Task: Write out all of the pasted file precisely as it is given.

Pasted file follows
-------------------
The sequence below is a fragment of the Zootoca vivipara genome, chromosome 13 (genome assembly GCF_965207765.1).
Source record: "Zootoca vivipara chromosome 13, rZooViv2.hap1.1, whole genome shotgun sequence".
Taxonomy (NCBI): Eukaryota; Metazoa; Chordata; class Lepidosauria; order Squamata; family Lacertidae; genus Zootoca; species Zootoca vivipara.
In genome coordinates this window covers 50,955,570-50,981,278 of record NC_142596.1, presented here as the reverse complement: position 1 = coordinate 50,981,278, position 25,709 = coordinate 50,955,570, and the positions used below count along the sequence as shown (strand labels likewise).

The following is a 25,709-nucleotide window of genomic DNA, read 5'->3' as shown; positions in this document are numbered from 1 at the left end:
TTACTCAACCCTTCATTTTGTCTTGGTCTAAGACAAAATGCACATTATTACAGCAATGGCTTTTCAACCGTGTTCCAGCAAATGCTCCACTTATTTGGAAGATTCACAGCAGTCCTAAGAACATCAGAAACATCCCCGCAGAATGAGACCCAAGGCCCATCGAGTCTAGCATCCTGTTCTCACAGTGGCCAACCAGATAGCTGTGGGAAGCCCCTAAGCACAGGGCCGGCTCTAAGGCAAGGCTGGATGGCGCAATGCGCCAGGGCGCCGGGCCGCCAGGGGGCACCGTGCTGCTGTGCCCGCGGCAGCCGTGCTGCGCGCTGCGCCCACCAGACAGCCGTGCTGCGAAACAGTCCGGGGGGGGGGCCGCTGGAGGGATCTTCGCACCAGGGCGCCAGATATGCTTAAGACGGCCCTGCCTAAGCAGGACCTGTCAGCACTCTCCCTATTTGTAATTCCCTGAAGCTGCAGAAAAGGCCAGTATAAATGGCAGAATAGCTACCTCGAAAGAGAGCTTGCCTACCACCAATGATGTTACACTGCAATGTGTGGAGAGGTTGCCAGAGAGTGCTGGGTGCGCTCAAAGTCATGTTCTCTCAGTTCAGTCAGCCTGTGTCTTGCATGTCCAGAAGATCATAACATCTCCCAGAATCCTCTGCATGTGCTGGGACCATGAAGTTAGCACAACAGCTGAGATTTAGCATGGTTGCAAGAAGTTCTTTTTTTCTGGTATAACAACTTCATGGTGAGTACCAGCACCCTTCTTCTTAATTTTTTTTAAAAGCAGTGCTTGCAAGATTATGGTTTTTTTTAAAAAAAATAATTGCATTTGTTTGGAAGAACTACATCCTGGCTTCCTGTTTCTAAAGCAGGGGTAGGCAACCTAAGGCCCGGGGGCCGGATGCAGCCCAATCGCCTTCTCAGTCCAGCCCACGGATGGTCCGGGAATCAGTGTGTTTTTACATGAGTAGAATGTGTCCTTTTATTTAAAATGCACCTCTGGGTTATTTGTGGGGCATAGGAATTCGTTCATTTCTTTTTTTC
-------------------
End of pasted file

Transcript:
The sequence below is a fragment of the Zootoca vivipara genome, chromosome 13 (genome assembly GCF_965207765.1).
Source record: "Zootoca vivipara chromosome 13, rZooViv2.hap1.1, whole genome shotgun sequence".
Taxonomy (NCBI): Eukaryota; Metazoa; Chordata; class Lepidosauria; order Squamata; family Lacertidae; genus Zootoca; species Zootoca vivipara.
In genome coordinates this window covers 50,955,570-50,981,278 of record NC_142596.1, presented here as the reverse complement: position 1 = coordinate 50,981,278, position 25,709 = coordinate 50,955,570, and the positions used below count along the sequence as shown (strand labels likewise).

The following is a 25,709-nucleotide window of genomic DNA, read 5'->3' as shown; positions in this document are numbered from 1 at the left end:
TTACTCAACCCTTCATTTTGTCTTGGTCTAAGACAAAATGCACATTATTACAGCAATGGCTTTTCAACCGTGTTCCAGCAAATGCTCCACTTATTTGGAAGATTCACAGCAGTCCTAAGAACATCAGAAACATCCCCGCAGAATGAGACCCAAGGCCCATCGAGTCTAGCATCCTGTTCTCACAGTGGCCAACCAGATAGCTGTGGGAAGCCCCTAAGCACAGGGCCGGCTCTAAGGCAAGGCTGGATGGCGCAATGCGCCAGGGCGCCGGGCCGCCAGGGGGCACCGTGCTGCTGTGCCCGCGGCAGCCGTGCTGCGCGCTGCGCCCACCAGACAGCCGTGCTGCGAAACAGTCCGGGGGGGGGGCCGCTGGAGGGATCTTCGCACCAGGGCGCCAGATATGCTTAAGACGGCCCTGCCTAAGCAGGACCTGTCAGCACTCTCCCTATTTGTAATTCCCTGAAGCTGCAGAAAAGGCCAGTATAAATGGCAGAATAGCTACCTCGAAAGAGAGCTTGCCTACCACCAATGATGTTACACTGCAATGTGTGGAGAGGTTGCCAGAGAGTGCTGGGTGCGCTCAAAGTCATGTTCTCTCAGTTCAGTCAGCCTGTGTCTTGCATGTCCAGAAGATCATAACATCTCCCAGAATCCTCTGCATGTGCTGGGACCATGAAGTTAGCACAACAGCTGAGATTTAGCATGGTTGCAAGAAGTTCTTTTTTTCTGGTATAACAACTTCATGGTGAGTACCAGCACCCTTCTTCTTAATTTTTTTTAAAAGCAGTGCTTGCAAGATTATGGTTTTTTTTAAAAAAAATAATTGCATTTGTTTGGAAGAACTACATCCTGGCTTCCTGTTTCTAAAGCAGGGGTAGGCAACCTAAGGCCCGGGGGCCGGATGCAGCCCAATCGCCTTCTCAGTCCAGCCCACGGATGGTCCGGGAATCAGTGTGTTTTTACATGAGTAGAATGTGTCCTTTTATTTAAAATGCACCTCTGGGTTATTTGTGGGGCATAGGAATTCGTTCATTTCTTTTTTTC